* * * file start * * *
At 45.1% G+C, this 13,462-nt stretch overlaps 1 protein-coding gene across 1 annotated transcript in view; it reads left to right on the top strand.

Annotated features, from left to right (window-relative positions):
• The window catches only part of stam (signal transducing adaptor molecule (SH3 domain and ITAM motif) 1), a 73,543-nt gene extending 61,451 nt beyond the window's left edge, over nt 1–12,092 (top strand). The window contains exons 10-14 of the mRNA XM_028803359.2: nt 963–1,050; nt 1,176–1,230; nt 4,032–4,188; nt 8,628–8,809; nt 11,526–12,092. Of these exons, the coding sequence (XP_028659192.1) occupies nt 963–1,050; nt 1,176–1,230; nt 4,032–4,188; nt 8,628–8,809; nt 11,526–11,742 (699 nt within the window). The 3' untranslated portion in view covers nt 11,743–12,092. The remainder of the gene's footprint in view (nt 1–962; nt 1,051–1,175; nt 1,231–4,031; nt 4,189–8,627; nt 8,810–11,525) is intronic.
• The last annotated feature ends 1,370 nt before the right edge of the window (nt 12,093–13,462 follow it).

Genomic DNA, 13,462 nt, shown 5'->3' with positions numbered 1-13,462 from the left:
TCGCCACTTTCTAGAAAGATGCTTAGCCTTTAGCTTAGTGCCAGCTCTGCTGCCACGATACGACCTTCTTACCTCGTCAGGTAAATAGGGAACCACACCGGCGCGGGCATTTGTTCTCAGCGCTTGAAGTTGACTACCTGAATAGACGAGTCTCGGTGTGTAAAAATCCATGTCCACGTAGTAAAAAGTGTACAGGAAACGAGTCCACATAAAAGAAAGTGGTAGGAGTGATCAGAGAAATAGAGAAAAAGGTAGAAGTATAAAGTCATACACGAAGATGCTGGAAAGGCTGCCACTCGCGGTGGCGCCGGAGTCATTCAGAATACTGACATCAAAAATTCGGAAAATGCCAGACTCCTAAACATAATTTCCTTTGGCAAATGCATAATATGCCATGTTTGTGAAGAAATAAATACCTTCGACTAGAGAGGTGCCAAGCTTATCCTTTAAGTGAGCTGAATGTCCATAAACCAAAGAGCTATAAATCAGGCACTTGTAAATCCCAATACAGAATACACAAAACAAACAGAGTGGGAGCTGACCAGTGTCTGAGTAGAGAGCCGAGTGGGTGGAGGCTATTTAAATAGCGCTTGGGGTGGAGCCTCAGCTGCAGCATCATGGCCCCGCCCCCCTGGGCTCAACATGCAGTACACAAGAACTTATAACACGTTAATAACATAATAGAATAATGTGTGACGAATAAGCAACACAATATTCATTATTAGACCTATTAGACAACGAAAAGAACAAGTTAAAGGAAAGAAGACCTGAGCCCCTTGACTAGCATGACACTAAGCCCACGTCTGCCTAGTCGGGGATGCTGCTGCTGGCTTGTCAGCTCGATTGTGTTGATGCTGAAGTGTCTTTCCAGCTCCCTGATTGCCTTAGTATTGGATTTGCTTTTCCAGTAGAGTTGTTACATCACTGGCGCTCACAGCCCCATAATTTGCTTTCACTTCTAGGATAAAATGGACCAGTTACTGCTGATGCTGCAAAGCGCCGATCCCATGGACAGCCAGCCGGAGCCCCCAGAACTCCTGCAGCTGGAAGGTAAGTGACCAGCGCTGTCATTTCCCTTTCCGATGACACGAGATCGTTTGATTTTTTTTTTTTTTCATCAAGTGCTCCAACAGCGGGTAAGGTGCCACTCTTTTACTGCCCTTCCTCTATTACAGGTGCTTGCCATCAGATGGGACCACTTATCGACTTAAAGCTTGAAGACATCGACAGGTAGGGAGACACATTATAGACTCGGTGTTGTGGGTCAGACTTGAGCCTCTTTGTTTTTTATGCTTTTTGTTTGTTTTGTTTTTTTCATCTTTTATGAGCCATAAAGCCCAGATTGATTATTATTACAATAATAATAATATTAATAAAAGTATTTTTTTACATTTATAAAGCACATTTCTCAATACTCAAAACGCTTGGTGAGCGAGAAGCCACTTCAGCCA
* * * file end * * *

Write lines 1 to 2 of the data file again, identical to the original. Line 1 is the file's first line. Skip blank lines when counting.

At 45.1% G+C, this 13,462-nt stretch overlaps 1 protein-coding gene across 1 annotated transcript in view; it reads left to right on the top strand.

Annotated features, from left to right (window-relative positions):